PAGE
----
In Spain, the court took the palace from Franco’s descendants

By | September 3, 2020
In Spain, the court took the palace from Franco's descendants

Construction of the Paso de Meiras residence began in 1893. The property appeared on the site of a fortress destroyed during Napoleon’s invasion of Spain, built in the 14th century.
The Spanish court of the first instance of the province of La Coruna decided that the family of Francisco Franco (1892-1975) should return the estate of Paso de Mairas to the state. This is reported by El Pais.

In 2018, the grandchildren of the late dictator put the palace up for sale at a price of 8 million euros. Authorities in the Galician province of La Coruna, where the site is located, filed a lawsuit.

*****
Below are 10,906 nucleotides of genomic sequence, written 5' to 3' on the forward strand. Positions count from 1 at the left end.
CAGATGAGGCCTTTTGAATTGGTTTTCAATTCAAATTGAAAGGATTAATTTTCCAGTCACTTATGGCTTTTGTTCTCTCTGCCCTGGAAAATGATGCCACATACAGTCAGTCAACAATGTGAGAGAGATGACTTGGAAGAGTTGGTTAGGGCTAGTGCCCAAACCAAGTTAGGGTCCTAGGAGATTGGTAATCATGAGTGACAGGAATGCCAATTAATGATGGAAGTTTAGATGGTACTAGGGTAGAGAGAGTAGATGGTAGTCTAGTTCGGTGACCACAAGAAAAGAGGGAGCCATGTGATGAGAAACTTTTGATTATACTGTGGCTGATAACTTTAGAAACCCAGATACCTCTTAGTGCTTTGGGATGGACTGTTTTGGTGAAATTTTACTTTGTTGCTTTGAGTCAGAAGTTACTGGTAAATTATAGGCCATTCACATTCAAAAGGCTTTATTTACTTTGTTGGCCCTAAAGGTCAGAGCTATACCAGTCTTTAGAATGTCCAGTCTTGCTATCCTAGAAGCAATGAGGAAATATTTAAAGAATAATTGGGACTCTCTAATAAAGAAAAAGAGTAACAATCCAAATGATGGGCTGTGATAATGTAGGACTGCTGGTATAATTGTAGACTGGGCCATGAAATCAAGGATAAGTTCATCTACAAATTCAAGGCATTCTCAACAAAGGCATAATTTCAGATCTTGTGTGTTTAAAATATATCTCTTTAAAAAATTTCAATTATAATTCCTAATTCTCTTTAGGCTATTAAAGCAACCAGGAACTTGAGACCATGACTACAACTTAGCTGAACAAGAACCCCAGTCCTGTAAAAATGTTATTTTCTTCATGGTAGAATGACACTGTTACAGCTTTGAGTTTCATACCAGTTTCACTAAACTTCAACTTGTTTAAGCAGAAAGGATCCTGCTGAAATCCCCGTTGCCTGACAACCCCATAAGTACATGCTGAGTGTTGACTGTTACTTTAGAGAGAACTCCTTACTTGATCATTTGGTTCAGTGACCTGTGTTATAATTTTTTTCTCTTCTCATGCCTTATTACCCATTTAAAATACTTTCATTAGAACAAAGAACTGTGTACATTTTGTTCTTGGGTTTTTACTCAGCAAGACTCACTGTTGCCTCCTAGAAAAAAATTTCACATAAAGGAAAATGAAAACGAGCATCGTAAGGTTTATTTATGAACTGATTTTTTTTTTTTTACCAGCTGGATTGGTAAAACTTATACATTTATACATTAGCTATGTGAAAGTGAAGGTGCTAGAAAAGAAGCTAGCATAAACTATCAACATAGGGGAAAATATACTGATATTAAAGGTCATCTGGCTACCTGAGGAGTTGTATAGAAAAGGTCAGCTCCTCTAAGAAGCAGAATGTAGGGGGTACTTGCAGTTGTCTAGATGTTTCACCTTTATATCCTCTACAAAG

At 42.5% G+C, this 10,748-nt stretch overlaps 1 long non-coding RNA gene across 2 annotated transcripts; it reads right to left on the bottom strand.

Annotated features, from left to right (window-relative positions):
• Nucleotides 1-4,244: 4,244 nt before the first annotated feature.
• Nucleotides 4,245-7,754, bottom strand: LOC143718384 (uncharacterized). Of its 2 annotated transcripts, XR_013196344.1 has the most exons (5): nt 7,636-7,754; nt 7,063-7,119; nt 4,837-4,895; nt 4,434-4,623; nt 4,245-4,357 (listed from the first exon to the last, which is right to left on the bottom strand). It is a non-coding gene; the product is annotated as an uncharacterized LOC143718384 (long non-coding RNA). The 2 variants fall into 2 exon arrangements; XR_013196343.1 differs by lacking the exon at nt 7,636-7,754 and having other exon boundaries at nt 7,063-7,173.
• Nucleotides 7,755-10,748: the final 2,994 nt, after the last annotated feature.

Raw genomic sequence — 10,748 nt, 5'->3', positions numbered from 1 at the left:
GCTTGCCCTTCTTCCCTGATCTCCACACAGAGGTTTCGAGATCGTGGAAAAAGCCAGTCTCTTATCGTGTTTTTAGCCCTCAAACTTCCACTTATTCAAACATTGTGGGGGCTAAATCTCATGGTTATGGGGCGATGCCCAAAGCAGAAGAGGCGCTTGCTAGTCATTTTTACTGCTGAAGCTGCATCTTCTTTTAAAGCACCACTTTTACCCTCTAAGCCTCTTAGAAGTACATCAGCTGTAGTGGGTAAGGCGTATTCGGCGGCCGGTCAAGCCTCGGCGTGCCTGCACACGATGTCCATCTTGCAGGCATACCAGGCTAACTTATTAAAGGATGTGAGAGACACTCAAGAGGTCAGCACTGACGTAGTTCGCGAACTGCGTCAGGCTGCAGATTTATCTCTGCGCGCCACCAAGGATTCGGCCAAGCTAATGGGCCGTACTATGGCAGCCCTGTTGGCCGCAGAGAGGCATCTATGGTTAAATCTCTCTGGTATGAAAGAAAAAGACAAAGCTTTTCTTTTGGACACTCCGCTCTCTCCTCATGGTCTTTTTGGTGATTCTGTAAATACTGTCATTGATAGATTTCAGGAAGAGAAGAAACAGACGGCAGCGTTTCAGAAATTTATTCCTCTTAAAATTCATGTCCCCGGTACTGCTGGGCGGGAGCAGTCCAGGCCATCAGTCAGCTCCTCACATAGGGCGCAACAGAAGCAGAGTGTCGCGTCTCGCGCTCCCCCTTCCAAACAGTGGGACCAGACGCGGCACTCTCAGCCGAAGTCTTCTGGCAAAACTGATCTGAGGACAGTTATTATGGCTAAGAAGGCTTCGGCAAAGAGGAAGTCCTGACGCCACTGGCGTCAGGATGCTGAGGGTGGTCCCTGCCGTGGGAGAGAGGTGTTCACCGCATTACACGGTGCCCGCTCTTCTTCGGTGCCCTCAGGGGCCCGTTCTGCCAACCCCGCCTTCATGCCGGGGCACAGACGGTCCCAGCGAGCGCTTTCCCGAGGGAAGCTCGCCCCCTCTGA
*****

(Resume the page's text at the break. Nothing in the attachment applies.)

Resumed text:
The court invalidated the “donation” of Franco’s estate in 1938, as the necessary legal requirements were not met at that time. The court noted that the property was donated to the head of state, not personally by Franco.

Franco’s family was also denied compensation for the property.

Francisco Franco led Spain from 1939 to 1975. After defeating the Republicans in the Civil War, Franco established an authoritarian regime in Spain.

In 1947, he proclaimed Spain a kingdom, and the establishment of royal power was postponed until he retired from politics. Franco died in 1975 at the age of 82 from a heart attack.

Earlier, in Madrid, plaques with street names associated with the rule of Francisco Franco were removed. A total of 49 such streets were renamed in the city.